Legislative Assembly for the ACT: 1995 Week 10 Hansard (6 December) . . Page.. 2729 ..
MRS CARNELL (continuing):
However, following discussions with Calvary Hospital in which staff indicated that they were able to do additional surgery, they have already been able to do so. On average, an additional 10 to 15 patients have been treated every week. As at 1 December, 174 extra patients had been treated. These patients were among the most urgent on Calvary's waiting lists. Discussions have also been held with a view to transferring to Calvary Hospital some of the patients listed at Woden Valley Hospital for surgery.
Shortly, the Government will be releasing a new waiting list management policy. This is the first time since self-government that such a document has been put together in consultation. I would like to have been able to release this waiting list policy much earlier; but, because we are a consultative government and because we needed to consult hospital staff, the medical profession and the other major players, it has taken some time to get all those people to agree to this policy direction. This is an agreed policy direction. The policy will clarify the roles and responsibilities of those involved in the management of elective surgery.
It is a major goal for this Government to reduce an unacceptably high waiting list and to ensure that patients are treated within clinically appropriate times; unlike what happened in the past. The reality is that waiting lists blew out under the previous Government by 21/2 times. Most importantly, what happened was that people ended up waiting longer and longer for essential surgery. Since I came to government, waiting lists increased by 46, that is, one per cent, to the end of October. That compares with an increase of 250 per cent under the previous Government. I do not think that an increase of 46, or one per cent, is acceptable; so, we put in place a $2m program to overcome that problem. We have already treated 174 extra people. We are succeeding.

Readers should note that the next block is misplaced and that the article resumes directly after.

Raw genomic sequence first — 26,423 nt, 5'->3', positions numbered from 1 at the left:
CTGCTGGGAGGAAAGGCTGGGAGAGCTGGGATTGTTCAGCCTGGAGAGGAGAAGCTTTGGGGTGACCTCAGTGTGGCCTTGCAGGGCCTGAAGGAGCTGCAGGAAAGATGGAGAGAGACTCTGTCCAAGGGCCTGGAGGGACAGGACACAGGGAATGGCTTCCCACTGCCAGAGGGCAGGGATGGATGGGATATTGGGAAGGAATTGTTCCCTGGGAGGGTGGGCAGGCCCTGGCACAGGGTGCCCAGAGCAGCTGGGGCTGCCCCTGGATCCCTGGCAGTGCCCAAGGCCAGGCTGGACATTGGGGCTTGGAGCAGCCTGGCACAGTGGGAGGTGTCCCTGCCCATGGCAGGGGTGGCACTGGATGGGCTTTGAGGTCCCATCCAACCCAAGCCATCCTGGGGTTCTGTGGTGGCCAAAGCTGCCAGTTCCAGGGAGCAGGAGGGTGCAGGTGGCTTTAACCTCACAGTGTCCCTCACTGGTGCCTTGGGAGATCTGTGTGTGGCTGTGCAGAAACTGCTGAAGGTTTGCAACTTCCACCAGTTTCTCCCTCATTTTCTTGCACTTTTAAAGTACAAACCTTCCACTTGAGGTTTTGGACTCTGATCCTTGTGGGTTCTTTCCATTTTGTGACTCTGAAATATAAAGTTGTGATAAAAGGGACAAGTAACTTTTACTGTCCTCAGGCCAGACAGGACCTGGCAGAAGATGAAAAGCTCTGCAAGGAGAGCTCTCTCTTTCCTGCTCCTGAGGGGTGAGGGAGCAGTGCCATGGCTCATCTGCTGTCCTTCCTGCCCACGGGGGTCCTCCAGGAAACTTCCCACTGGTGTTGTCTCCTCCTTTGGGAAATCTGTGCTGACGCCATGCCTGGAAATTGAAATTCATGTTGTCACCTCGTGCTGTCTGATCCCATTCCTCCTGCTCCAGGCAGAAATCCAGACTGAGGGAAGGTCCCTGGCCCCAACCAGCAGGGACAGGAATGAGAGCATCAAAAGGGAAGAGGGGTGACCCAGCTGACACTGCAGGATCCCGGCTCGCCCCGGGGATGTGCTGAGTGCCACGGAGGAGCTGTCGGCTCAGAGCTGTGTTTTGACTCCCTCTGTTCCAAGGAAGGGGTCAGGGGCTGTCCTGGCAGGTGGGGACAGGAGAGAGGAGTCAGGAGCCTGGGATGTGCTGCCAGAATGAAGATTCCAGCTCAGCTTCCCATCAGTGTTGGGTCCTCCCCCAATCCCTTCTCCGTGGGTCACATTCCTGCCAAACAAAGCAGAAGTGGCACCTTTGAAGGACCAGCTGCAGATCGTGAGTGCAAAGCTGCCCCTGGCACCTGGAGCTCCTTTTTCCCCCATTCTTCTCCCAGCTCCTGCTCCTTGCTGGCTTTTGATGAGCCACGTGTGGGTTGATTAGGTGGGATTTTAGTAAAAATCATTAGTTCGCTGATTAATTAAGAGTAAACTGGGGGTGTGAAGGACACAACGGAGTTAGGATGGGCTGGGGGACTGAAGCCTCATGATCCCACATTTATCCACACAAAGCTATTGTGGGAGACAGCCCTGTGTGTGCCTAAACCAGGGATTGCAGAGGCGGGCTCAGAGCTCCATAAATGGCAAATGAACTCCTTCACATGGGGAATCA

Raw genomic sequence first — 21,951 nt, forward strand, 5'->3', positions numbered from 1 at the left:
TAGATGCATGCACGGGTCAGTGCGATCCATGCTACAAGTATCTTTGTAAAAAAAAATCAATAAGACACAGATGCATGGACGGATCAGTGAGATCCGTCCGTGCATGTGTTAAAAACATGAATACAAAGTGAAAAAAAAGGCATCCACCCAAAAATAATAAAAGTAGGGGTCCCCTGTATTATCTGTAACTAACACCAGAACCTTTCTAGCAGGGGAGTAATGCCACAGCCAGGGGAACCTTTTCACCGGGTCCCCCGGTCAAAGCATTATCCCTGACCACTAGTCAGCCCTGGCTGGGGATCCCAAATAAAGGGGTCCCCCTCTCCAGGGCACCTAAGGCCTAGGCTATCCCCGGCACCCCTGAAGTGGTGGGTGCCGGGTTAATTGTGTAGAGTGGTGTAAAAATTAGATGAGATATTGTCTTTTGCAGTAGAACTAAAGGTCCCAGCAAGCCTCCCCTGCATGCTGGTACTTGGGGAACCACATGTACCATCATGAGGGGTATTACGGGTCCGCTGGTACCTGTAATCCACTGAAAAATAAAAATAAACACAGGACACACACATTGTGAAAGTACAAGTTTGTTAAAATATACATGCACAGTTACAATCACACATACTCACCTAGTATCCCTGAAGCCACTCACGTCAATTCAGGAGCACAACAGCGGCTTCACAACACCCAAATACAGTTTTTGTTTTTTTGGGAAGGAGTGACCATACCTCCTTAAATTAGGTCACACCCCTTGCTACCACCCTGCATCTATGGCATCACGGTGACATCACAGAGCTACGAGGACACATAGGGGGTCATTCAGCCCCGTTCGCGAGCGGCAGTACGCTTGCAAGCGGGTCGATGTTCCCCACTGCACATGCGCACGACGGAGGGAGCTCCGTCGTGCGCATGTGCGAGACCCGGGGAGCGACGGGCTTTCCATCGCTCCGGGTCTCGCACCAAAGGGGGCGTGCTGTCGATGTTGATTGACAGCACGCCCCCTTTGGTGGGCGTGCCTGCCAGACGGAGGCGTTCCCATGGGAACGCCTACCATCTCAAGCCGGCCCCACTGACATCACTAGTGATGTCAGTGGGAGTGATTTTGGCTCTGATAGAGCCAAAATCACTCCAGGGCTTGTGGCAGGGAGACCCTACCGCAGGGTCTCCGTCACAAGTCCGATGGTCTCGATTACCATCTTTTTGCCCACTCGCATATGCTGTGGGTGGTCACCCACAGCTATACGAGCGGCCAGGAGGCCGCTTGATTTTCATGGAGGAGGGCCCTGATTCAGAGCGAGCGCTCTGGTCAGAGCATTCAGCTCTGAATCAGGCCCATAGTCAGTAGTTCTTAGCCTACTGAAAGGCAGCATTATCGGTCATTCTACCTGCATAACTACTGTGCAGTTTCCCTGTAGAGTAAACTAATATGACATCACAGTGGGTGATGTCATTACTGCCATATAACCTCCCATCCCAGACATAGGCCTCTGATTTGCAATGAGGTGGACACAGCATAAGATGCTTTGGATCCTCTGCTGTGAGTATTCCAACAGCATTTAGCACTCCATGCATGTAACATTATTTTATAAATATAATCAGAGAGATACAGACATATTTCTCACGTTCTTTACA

Ms Follett: The Minister might have finished, but I was going to say that there is a question on this on the notice paper. Therefore, the response is out of order.
Mrs Carnell: On how many people have been treated at Calvary?
Ms Follett: No.
MR SPEAKER: Which question, Ms Follett?
Ms Follett: It is on waiting lists and the matter of new management.
Mrs Carnell: I did not talk about that.
Ms Follett: Yes, you did.
Mrs Carnell: I said that we were releasing one shortly.
Ms Follett: Do not tell me that black is white - tell them that black is white - because I do not believe you.
MR SPEAKER: Is it No. 128, Ms Follett?
Ms Follett: Yes.